TOWARD RELIABLE AND ROBUST WIRELESS PERSONAL AREA NETWORKS
Zheng, Guanbo 1982-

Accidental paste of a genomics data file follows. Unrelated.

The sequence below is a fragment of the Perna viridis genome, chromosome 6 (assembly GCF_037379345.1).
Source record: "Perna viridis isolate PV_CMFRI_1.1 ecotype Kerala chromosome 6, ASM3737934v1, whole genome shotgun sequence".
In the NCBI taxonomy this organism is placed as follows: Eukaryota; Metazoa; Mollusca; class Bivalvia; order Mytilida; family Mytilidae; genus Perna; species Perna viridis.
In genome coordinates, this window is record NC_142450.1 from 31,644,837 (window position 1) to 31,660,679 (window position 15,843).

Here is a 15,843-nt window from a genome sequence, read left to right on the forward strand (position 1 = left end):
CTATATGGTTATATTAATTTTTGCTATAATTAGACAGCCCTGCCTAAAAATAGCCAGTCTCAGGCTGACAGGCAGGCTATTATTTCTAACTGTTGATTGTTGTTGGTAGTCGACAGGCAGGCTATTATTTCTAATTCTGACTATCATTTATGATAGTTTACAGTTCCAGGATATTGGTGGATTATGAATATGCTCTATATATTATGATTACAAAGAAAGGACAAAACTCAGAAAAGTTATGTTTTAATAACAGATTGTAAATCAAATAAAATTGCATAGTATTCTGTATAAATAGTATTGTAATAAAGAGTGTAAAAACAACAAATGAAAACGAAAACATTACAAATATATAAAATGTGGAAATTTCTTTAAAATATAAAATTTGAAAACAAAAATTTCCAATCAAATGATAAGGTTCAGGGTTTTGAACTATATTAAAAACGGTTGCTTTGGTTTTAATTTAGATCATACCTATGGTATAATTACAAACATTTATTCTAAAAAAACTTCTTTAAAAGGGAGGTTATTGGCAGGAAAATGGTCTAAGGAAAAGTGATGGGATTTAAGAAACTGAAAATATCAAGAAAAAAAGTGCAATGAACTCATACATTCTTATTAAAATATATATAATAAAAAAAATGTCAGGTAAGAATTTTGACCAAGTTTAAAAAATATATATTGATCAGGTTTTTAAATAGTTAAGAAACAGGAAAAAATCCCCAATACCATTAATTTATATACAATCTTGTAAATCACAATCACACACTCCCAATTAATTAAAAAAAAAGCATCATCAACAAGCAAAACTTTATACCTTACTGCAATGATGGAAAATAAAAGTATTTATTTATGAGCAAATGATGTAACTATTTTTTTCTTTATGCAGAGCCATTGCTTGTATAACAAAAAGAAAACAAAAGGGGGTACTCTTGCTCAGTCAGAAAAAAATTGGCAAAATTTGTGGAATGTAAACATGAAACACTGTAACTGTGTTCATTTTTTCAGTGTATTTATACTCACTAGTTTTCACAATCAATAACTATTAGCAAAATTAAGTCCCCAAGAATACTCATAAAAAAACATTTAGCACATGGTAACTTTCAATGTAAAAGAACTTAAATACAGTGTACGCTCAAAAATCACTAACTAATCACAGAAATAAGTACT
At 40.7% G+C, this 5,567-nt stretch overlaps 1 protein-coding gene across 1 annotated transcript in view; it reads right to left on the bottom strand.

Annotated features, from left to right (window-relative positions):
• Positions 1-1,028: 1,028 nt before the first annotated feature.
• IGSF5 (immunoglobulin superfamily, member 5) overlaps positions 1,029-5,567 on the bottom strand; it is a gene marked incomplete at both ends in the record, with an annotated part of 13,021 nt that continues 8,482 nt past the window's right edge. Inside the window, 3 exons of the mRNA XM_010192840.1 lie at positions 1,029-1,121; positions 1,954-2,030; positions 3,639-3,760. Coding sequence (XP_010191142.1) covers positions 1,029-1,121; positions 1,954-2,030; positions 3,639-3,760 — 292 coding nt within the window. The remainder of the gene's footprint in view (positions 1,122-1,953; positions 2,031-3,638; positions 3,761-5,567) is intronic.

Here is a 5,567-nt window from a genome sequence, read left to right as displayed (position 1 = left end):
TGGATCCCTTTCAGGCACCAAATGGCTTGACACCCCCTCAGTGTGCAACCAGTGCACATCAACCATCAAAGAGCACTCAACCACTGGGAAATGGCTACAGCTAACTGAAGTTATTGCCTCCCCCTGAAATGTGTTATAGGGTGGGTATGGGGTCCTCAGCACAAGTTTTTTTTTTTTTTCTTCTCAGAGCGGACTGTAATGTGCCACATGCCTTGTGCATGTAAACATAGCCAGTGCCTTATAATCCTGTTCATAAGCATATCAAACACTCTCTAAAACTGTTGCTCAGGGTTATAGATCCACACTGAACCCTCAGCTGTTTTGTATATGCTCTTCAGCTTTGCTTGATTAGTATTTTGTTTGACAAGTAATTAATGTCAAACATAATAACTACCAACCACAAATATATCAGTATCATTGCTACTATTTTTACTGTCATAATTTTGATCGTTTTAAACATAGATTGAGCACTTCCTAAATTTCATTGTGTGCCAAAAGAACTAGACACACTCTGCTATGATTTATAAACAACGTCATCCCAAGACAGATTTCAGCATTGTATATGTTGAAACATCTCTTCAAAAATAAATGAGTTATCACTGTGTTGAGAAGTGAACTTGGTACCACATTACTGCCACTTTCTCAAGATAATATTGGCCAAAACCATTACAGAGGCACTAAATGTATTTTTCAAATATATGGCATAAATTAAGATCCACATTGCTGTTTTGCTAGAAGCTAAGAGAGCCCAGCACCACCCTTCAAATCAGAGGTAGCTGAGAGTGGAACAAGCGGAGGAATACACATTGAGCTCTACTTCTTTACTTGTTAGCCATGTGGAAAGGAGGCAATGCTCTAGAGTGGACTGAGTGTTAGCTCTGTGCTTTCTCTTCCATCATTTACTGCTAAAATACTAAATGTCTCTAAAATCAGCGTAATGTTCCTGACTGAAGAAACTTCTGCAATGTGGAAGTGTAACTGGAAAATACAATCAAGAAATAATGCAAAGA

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Wireless personal area networks (WPANs) have been widely deployed for providing low power, low cost wireless connectivity that facilitates seamless operation among wireless devices centered around an individual person. However, pervasive deployment of WPANs has introduced several challenging problems on coexistence and resource provisioning. First of all, most commercial-of-the-shelf (COTS) WPAN devices typically provide limited information of the current condition of wireless channels, which would lead to misinformed decisions and under-utilization of available resources. In this dissertation, we revisit the issue of link quality prediction in IEEE 802.15.4 low rate WPANs, and decipher RSSI, LQI readings available in Zigbee radios with TI CC2420 chipset. In order to predict the instantaneous link quality, we develop an inference model under different channel environments that uses instantaneous LQI readings as input. Secondly, neighbor discovery and contention relationship inference are two corner stones of operating and managing ad-hoc WPANs. In this dissertation, we investigate the problem of joint neighbor discovery and contention relationship inference while most existing work focuses on one of the two problems. An active inference algorithm is proposed, called the ternary inference algorithm that utilizes decentralized randomized schedules to infer the neighboring and contention relationships through mixed signal at the receiver nodes. We analyze the sources of errors in the proposed scheme, and evaluate the impact of loose synchronization, network size, and other parameter settings. Lastly, newly developed high rate WPAN applications pose more stringent requirements on quality-of-service (QoS), which makes it more vulnerable to network dynamics and uncertainty in wireless channel environment. We investigate the relay placement and route selection solution to combat the uncertain link failure in the IEEE 802.15.3c mmWave WPANs. Specifically, two robust problems are formulated, robust minimum relay placement (RMRP) and robust maximum utility relay placement (RMURP), with the objective to minimize the number of relays deployed and maximize the network utility, respectively. Efficient algorithms are developed to solve both problems and have been shown to incur less service disruption in the presence of moving subjects that may block the LOS paths in the environment.